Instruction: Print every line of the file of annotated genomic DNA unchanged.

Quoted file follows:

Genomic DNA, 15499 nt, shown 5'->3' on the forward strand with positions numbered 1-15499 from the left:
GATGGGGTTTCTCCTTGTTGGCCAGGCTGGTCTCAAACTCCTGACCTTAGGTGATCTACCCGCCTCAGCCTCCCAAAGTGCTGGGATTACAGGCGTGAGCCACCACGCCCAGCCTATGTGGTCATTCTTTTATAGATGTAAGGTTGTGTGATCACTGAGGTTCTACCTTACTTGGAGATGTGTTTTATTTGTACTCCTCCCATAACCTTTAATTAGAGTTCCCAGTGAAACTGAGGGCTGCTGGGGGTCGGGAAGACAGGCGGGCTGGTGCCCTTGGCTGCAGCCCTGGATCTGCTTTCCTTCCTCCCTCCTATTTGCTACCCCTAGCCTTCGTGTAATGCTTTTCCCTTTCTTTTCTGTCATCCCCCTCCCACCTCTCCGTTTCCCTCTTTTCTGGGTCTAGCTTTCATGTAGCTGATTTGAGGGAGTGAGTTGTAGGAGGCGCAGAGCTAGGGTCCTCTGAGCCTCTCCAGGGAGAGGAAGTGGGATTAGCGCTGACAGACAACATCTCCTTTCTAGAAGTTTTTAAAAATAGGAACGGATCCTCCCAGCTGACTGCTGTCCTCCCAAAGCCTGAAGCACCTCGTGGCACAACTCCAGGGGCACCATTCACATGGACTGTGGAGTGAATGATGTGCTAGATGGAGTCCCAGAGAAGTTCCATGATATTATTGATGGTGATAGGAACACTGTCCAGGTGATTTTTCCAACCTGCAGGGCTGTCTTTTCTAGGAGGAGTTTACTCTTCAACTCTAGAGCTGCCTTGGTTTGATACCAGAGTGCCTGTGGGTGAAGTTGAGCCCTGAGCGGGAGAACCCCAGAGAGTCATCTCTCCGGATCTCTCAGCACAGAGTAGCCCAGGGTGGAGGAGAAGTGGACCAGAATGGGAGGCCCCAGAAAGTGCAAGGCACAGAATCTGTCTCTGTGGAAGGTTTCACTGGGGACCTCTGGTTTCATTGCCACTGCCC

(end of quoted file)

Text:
Genomic DNA, 15499 nt, shown 5'->3' on the forward strand with positions numbered 1-15499 from the left:
GATGGGGTTTCTCCTTGTTGGCCAGGCTGGTCTCAAACTCCTGACCTTAGGTGATCTACCCGCCTCAGCCTCCCAAAGTGCTGGGATTACAGGCGTGAGCCACCACGCCCAGCCTATGTGGTCATTCTTTTATAGATGTAAGGTTGTGTGATCACTGAGGTTCTACCTTACTTGGAGATGTGTTTTATTTGTACTCCTCCCATAACCTTTAATTAGAGTTCCCAGTGAAACTGAGGGCTGCTGGGGGTCGGGAAGACAGGCGGGCTGGTGCCCTTGGCTGCAGCCCTGGATCTGCTTTCCTTCCTCCCTCCTATTTGCTACCCCTAGCCTTCGTGTAATGCTTTTCCCTTTCTTTTCTGTCATCCCCCTCCCACCTCTCCGTTTCCCTCTTTTCTGGGTCTAGCTTTCATGTAGCTGATTTGAGGGAGTGAGTTGTAGGAGGCGCAGAGCTAGGGTCCTCTGAGCCTCTCCAGGGAGAGGAAGTGGGATTAGCGCTGACAGACAACATCTCCTTTCTAGAAGTTTTTAAAAATAGGAACGGATCCTCCCAGCTGACTGCTGTCCTCCCAAAGCCTGAAGCACCTCGTGGCACAACTCCAGGGGCACCATTCACATGGACTGTGGAGTGAATGATGTGCTAGATGGAGTCCCAGAGAAGTTCCATGATATTATTGATGGTGATAGGAACACTGTCCAGGTGATTTTTCCAACCTGCAGGGCTGTCTTTTCTAGGAGGAGTTTACTCTTCAACTCTAGAGCTGCCTTGGTTTGATACCAGAGTGCCTGTGGGTGAAGTTGAGCCCTGAGCGGGAGAACCCCAGAGAGTCATCTCTCCGGATCTCTCAGCACAGAGTAGCCCAGGGTGGAGGAGAAGTGGACCAGAATGGGAGGCCCCAGAAAGTGCAAGGCACAGAATCTGTCTCTGTGGAAGGTTTCACTGGGGACCTCTGGTTTCATTGCCACTGCCC